A divorce or family lawyer’s job is to help their client in a competent, communicative and diligent manner. However, the more the lawyer knows, the better most lawyers are going to be able to help.
A lawyer needs to be armed with the facts. They need to be provided with the details. This means that the lawyer needs to know the good, the bad and the ugly about the case.
Knowing the facts helps the lawyer present the client’s case in court. It also helps the lawyer prepare for what the other lawyer might focus on in court, which can give the lawyer the chance to think of ways to soften the blows.
One way to help the lawyer know all the critical facts is for the client to put together a chronology of key events. A client can literally sit down and map down all the critical dates with a basic summary of what took place on these dates.
For those who study history, they are using to seeing chronologies like what is described. Chronologies of the history of various countries are often put together. Chronologies of the history of wars, presidencies or the reign of various leaders are often put together.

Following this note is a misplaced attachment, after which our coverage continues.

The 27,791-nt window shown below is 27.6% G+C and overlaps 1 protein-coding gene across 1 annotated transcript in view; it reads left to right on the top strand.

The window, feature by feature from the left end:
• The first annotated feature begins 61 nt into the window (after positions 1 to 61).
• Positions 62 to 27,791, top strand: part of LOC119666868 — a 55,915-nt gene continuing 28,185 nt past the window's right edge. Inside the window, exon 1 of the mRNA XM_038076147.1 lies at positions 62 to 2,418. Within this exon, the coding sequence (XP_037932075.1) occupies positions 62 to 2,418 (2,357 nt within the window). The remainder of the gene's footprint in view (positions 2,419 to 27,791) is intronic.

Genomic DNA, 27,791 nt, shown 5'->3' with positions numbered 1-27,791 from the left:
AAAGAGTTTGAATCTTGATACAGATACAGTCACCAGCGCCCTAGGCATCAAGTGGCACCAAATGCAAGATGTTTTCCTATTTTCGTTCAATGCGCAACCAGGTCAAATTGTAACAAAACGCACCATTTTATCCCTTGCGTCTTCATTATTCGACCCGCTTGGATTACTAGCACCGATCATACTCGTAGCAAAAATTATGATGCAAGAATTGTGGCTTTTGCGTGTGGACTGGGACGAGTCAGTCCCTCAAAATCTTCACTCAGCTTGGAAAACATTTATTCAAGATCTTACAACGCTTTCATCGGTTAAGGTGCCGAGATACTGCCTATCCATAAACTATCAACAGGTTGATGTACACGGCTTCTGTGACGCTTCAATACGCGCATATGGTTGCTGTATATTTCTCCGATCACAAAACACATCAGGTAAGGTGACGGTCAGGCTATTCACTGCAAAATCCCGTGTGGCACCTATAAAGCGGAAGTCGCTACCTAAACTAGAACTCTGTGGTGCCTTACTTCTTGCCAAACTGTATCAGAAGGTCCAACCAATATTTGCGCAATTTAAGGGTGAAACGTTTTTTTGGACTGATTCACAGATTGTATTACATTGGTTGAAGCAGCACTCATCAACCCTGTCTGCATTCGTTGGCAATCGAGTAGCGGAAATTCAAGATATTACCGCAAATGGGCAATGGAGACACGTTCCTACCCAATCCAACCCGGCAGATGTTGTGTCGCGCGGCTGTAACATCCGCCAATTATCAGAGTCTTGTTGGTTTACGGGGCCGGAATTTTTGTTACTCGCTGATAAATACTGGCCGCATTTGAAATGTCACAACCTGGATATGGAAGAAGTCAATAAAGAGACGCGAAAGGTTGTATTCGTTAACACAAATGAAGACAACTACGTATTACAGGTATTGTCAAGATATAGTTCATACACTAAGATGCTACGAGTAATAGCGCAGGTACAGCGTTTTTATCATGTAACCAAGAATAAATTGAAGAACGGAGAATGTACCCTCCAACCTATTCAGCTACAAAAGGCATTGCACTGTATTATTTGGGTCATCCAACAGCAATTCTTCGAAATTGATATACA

These chronologies often include the date and a basic recitation of what took place. The recitations might be a single sentence or two.
Likewise, a client can often put together their chronology of what they view as the key events of their marriage. They can then denote the dates of these big events and what happened. The descriptions, again, can be a single sentence or two.
The chronology could denote big events that took place, like the date an affair was discovered. It could list the date the police were called relative to an alleged domestic violence incident. It might cite health issues that took place in the marriage. It might contain the date of separation and how it occurred.
In the end, the possibilities are endless. In every case, there are going to be different important dates and events that took place.
Regardless, a chronology like this can be extremely helpful for any divorce or family lawyer. The reality is that lawyers often have multiple cases and multiple clients. The ability to pull out that chronology prior to a key court date can be invaluable.
For many clients going through a divorce or family law matter, they should consider putting together a chronology or a summary of key events like this for their case. They do not have to take much time. But the value can be enormous in terms of helping the lawyer on the case.